Look at Vicente Saldivar, who stood 53 and with only 40 fights to his career elevated the featherweight division and the folklore of the Mexican boxer. Salvidar became the best featherweight in the world in 1960s when he upset Ismael Laguna and destroyed world champion Sugar Ramos for the WBC and WBA featherweight titles. This was after he won the Mexican featherweight title in 1964 via TKO.
He defended these titles seven times collectively and defeated all who stood in front of him over the next four years. He retired in 1968 and in his absence saw the rise of Australias Johnny Famechon and Cubas Jose Legra. Salvidar came back and defeated them both to solidify his legacy.
Of course, we cannot mention Mexican boxing without its looming larger than life icon, Julio Cesar Chavez. JCC took the super featherweight and light welterweight divisions to new heights and in most fan’s eyes, especially those of Mexican fans, is the true definition of TBE or The Best Ever.
From his remarkable record of 107-6-2 with 86 wins by way of knockout, JCC embodies the spirit of Mexican boxers as warriors who trudged through and finish in a veterans manner. From crowds that have numbered 137,000, like when he fought Greg Haugen in 1993, or his record of 27 successful title defenses and an 89-0-1 undefeated streak, its easy to see that Mexican boxing tradition has his Statesmen.
When I beat Julio Cesar Chavez there were even people in my own family who wouldnt talk to me. That tells you what a god he was” said Oscar De La Hoya, owner of Golden Boy Promotions and former Mexican-American champion, to The Wall Street Journal.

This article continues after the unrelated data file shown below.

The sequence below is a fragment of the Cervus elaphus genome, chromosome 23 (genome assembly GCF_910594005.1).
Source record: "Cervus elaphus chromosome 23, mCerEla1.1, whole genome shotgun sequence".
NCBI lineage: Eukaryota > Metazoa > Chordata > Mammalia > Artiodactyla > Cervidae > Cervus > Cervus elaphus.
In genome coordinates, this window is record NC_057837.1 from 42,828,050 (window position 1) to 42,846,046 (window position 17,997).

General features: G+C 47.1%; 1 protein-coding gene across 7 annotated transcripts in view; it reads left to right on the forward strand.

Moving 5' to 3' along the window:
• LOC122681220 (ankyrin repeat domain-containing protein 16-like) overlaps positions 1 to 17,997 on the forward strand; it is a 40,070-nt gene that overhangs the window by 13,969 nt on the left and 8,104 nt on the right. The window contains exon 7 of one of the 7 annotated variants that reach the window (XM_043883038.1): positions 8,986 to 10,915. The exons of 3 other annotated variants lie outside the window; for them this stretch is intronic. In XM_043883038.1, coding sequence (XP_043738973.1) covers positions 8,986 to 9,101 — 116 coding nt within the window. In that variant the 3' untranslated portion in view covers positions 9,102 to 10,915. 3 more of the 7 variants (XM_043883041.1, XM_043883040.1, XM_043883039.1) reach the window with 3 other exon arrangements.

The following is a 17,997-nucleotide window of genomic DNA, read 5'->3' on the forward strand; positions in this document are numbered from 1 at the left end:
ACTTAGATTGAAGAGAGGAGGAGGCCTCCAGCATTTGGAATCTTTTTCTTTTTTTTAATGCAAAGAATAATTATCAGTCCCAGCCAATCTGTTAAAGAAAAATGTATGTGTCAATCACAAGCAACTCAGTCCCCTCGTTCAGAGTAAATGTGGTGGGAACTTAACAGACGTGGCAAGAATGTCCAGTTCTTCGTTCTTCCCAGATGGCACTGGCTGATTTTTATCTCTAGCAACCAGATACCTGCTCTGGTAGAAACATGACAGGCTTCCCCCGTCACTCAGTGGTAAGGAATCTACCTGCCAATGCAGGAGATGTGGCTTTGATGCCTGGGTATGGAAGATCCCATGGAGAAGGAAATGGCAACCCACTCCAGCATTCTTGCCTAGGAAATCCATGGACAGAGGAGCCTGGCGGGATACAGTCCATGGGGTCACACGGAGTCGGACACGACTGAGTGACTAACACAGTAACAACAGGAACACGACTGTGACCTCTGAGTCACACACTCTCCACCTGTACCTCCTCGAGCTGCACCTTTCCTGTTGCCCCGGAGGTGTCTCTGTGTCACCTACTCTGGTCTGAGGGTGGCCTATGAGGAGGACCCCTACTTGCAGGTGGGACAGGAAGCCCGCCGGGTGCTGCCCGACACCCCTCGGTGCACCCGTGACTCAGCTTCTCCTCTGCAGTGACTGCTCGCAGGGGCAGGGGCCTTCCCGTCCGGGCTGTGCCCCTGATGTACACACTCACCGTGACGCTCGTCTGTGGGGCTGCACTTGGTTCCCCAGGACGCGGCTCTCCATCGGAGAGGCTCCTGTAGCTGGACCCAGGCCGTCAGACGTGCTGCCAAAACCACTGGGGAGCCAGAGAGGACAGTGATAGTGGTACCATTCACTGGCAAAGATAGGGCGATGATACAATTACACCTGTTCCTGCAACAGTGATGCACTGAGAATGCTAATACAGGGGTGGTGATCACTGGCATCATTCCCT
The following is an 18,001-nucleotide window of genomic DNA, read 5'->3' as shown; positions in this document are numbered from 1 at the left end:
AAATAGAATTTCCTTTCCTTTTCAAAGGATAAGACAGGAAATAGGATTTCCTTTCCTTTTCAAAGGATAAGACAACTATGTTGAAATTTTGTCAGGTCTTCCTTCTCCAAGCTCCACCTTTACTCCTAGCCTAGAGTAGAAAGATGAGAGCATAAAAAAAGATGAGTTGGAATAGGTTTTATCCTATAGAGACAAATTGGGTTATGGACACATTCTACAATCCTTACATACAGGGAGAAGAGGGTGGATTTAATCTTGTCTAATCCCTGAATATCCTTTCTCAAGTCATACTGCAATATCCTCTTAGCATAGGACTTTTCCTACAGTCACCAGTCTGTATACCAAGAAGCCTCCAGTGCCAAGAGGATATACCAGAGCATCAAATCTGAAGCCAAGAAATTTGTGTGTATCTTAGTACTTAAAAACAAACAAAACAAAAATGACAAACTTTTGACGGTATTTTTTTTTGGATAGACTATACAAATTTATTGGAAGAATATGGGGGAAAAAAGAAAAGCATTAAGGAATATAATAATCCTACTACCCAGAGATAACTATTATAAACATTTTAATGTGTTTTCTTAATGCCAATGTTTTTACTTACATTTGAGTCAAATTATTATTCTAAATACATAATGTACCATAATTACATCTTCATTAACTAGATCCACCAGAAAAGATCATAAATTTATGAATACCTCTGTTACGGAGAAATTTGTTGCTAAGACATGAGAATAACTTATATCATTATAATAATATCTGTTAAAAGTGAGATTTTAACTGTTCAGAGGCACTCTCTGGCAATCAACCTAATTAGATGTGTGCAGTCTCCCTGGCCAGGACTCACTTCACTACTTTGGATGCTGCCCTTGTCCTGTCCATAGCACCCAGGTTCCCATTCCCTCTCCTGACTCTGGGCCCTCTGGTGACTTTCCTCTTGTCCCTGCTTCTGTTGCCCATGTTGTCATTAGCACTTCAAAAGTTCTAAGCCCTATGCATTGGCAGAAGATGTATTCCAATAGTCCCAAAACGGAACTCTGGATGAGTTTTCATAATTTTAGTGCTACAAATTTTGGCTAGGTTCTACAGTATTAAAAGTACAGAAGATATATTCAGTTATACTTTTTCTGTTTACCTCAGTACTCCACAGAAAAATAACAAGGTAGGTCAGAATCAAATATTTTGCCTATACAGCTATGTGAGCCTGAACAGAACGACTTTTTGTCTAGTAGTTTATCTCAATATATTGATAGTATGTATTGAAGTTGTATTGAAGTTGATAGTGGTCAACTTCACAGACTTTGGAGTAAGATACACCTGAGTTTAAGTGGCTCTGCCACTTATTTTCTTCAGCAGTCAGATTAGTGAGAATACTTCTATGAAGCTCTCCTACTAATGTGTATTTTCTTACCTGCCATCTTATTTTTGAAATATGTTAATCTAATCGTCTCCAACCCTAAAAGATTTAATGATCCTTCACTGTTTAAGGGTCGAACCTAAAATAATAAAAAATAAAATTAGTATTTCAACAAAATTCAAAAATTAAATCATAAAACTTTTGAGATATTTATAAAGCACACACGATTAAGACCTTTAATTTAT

The list of names is long and significant, some of the best in history etching their names on the scroll of greatness. In addition to the aforementioned JCC, De La Hoya and Salidvar, this impressive list includes names such as “The Baby Faced Assassin” Marco Antonio Barrera, Antonio Margarito, Jose Luis “El Terrible” Castillo, Erik Morales and Fernando Vargas.
(Photo credit: Will Hart)
Some were taken from us too soon, like “Salva”, but with with a growing roster that includes Juan Manuel Marquez, Jorge Arce, JCC Jr., Miguel “Mikey” Angel Garcia, Jhonny Gonzalez, Juan Francisco Estrada, Santa Cruz, Mares and fast rising fighter Oscar Valdez, the Mexican tradition in boxing is solidified and shining brightly.
(Photo credit: Top Rank/HBO Boxing)
This Saturday, Mexicos tradition of pugilistic glory will return under the bright lights, live and free for all to watch on ESPN. Dont be surprised if you see the phantoms of Ruben Olivares or Carlos Zarate haunt the punching output and stamina of both men. After all, if any ground is truly hallowed it should be when two Mexican fighters put it all on the line in boxings true Field of Dreams.
Zurita stated “We continue to love this sport because it represents us with an unrivaled passion. No other sport makes us feel this great about ourselves. Not many sports bring an entire culture together. Boxing is the exception.”
While boxing has been ruled by green, there’s another place for the color in the sport, and that’s on a flag which instills pride in its fighters and in its people.
There’s a reason why Floyd always fought in May and September, and a big part of it was painted in red, white and green.
(Photo credit: The Boxing Scene)